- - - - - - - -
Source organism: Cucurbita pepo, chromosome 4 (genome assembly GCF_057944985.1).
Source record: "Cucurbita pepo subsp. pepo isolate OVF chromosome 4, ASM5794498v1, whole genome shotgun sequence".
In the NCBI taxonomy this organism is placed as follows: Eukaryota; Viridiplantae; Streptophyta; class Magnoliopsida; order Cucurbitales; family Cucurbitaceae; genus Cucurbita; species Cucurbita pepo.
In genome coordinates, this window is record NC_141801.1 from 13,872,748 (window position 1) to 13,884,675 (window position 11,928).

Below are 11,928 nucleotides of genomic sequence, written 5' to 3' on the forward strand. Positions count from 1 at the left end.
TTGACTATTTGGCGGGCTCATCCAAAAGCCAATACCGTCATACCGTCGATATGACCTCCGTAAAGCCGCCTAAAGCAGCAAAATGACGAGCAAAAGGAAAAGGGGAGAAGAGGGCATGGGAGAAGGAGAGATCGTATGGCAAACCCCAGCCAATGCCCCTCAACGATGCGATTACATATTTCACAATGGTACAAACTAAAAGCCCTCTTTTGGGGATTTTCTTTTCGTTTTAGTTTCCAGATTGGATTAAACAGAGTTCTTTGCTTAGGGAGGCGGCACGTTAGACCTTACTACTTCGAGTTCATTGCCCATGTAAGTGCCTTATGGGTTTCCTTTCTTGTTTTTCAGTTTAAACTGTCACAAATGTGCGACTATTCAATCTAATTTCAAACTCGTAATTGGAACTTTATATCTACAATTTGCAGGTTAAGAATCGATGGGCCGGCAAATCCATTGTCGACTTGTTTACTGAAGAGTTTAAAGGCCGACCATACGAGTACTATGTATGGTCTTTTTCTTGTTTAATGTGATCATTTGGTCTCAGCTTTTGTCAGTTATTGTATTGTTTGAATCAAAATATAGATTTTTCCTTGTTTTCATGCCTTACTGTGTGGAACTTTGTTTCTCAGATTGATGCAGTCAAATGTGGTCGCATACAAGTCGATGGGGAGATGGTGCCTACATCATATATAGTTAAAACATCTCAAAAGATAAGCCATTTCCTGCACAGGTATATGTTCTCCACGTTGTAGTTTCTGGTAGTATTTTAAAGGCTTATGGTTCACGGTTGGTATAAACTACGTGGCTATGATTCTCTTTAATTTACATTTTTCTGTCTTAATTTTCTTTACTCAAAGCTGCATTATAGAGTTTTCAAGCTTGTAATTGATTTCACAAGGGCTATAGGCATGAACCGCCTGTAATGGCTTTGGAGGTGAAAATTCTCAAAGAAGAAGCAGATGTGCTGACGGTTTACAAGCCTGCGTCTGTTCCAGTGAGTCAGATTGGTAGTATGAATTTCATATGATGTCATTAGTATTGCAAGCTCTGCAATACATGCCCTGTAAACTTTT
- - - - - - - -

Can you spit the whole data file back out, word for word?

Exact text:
Source organism: Cucurbita pepo, chromosome 4 (genome assembly GCF_057944985.1).
Source record: "Cucurbita pepo subsp. pepo isolate OVF chromosome 4, ASM5794498v1, whole genome shotgun sequence".
In the NCBI taxonomy this organism is placed as follows: Eukaryota; Viridiplantae; Streptophyta; class Magnoliopsida; order Cucurbitales; family Cucurbitaceae; genus Cucurbita; species Cucurbita pepo.
In genome coordinates, this window is record NC_141801.1 from 13,872,748 (window position 1) to 13,884,675 (window position 11,928).

Below are 11,928 nucleotides of genomic sequence, written 5' to 3' on the forward strand. Positions count from 1 at the left end.
TTGACTATTTGGCGGGCTCATCCAAAAGCCAATACCGTCATACCGTCGATATGACCTCCGTAAAGCCGCCTAAAGCAGCAAAATGACGAGCAAAAGGAAAAGGGGAGAAGAGGGCATGGGAGAAGGAGAGATCGTATGGCAAACCCCAGCCAATGCCCCTCAACGATGCGATTACATATTTCACAATGGTACAAACTAAAAGCCCTCTTTTGGGGATTTTCTTTTCGTTTTAGTTTCCAGATTGGATTAAACAGAGTTCTTTGCTTAGGGAGGCGGCACGTTAGACCTTACTACTTCGAGTTCATTGCCCATGTAAGTGCCTTATGGGTTTCCTTTCTTGTTTTTCAGTTTAAACTGTCACAAATGTGCGACTATTCAATCTAATTTCAAACTCGTAATTGGAACTTTATATCTACAATTTGCAGGTTAAGAATCGATGGGCCGGCAAATCCATTGTCGACTTGTTTACTGAAGAGTTTAAAGGCCGACCATACGAGTACTATGTATGGTCTTTTTCTTGTTTAATGTGATCATTTGGTCTCAGCTTTTGTCAGTTATTGTATTGTTTGAATCAAAATATAGATTTTTCCTTGTTTTCATGCCTTACTGTGTGGAACTTTGTTTCTCAGATTGATGCAGTCAAATGTGGTCGCATACAAGTCGATGGGGAGATGGTGCCTACATCATATATAGTTAAAACATCTCAAAAGATAAGCCATTTCCTGCACAGGTATATGTTCTCCACGTTGTAGTTTCTGGTAGTATTTTAAAGGCTTATGGTTCACGGTTGGTATAAACTACGTGGCTATGATTCTCTTTAATTTACATTTTTCTGTCTTAATTTTCTTTACTCAAAGCTGCATTATAGAGTTTTCAAGCTTGTAATTGATTTCACAAGGGCTATAGGCATGAACCGCCTGTAATGGCTTTGGAGGTGAAAATTCTCAAAGAAGAAGCAGATGTGCTGACGGTTTACAAGCCTGCGTCTGTTCCAGTGAGTCAGATTGGTAGTATGAATTTCATATGATGTCATTAGTATTGCAAGCTCTGCAATACATGCCCTGTAAACTTTT